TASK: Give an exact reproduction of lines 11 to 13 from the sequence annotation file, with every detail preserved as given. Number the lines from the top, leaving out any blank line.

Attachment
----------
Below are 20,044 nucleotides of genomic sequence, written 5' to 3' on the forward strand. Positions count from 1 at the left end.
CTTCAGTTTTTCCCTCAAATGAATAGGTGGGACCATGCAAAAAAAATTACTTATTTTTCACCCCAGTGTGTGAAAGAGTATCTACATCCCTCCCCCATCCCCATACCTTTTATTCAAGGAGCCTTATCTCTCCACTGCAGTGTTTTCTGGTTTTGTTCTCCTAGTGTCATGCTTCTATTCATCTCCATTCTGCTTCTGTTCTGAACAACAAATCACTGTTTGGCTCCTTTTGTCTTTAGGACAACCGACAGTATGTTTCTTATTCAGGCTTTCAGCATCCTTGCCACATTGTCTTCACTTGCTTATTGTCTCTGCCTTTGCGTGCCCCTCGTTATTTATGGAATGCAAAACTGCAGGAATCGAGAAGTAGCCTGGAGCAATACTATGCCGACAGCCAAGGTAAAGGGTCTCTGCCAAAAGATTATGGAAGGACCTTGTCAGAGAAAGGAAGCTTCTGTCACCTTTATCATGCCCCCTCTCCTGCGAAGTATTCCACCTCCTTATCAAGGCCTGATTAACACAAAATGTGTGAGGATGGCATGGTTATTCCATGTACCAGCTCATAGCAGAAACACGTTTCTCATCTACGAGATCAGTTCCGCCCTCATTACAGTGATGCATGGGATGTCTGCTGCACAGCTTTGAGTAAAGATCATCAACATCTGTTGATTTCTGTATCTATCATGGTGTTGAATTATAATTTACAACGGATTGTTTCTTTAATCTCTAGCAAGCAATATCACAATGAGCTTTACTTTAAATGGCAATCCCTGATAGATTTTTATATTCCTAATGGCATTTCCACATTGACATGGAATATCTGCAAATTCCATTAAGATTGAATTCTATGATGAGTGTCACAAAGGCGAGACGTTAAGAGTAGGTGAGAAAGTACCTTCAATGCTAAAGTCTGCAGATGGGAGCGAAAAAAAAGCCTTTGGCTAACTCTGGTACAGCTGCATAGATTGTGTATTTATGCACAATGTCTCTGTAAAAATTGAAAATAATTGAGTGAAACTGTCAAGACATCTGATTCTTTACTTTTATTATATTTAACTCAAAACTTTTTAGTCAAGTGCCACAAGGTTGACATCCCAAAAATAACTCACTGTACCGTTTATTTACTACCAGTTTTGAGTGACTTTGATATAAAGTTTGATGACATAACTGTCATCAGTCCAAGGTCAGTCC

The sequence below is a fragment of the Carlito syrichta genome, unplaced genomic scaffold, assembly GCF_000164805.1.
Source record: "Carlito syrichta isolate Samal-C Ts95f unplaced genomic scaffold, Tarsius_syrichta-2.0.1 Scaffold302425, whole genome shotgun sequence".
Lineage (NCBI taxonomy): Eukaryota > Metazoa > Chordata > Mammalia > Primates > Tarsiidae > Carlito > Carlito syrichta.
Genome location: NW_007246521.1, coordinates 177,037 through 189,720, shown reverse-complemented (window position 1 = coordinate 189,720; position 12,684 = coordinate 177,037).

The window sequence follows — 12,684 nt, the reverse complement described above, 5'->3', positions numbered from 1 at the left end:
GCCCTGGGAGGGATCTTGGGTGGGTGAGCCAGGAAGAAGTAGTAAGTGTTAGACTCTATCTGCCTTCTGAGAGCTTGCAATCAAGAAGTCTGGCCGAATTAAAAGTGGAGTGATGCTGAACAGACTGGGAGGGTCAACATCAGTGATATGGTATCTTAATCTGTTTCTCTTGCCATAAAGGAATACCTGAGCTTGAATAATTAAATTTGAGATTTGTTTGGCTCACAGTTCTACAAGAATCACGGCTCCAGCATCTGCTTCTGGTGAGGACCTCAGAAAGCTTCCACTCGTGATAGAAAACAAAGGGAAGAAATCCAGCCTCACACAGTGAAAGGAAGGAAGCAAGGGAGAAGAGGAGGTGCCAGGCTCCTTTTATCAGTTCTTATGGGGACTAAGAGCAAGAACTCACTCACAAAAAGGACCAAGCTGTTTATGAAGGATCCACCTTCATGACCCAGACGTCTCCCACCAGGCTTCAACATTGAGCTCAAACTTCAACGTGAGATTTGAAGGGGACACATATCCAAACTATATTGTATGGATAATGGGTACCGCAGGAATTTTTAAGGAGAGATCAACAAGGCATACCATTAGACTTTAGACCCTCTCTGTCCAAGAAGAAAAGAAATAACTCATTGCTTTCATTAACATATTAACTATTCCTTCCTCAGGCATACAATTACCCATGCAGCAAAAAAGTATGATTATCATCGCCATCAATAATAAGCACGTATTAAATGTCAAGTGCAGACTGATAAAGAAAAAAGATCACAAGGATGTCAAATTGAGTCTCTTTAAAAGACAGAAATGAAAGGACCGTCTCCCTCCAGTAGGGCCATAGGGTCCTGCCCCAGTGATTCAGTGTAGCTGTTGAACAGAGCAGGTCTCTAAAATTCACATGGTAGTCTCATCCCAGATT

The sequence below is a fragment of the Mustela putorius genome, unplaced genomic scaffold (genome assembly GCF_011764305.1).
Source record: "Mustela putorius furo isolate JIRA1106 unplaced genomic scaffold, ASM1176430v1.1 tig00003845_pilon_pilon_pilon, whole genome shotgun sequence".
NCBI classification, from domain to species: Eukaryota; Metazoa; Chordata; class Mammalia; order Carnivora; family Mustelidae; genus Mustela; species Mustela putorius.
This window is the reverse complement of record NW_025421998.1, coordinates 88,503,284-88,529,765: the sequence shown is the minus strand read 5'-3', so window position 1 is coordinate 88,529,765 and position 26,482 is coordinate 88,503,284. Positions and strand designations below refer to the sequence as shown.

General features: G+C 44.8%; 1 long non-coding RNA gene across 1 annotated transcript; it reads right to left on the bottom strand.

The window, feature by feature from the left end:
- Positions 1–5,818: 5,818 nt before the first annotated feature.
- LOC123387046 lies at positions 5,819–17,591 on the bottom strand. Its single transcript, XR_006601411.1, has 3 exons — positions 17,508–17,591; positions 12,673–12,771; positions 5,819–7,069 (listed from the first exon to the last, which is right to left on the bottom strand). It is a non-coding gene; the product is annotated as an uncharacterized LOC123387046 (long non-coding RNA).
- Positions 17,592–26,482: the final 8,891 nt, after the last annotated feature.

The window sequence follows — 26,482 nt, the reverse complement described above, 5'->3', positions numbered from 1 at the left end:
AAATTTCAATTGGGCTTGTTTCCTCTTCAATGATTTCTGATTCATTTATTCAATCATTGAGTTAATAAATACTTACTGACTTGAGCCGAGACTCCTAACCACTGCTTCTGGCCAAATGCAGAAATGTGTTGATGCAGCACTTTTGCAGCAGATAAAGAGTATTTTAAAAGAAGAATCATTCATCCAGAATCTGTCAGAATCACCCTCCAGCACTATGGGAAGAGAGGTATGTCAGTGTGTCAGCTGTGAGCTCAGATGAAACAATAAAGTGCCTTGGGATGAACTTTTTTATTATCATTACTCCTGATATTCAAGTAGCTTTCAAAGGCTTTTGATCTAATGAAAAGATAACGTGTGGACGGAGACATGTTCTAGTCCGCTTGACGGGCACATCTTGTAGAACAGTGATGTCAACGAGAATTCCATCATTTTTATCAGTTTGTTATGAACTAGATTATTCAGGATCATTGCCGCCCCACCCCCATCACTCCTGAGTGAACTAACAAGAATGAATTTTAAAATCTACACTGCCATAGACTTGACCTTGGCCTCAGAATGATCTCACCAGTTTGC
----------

NCBI classification, from domain to species: Eukaryota; Metazoa; Chordata; class Mammalia; order Carnivora; family Mustelidae; genus Mustela; species Mustela putorius.
This window is the reverse complement of record NW_025421998.1, coordinates 88,503,284-88,529,765: the sequence shown is the minus strand read 5'-3', so window position 1 is coordinate 88,529,765 and position 26,482 is coordinate 88,503,284. Positions and strand designations below refer to the sequence as shown.

General features: G+C 44.8%; 1 long non-coding RNA gene across 1 annotated transcript; it reads right to left on the bottom strand.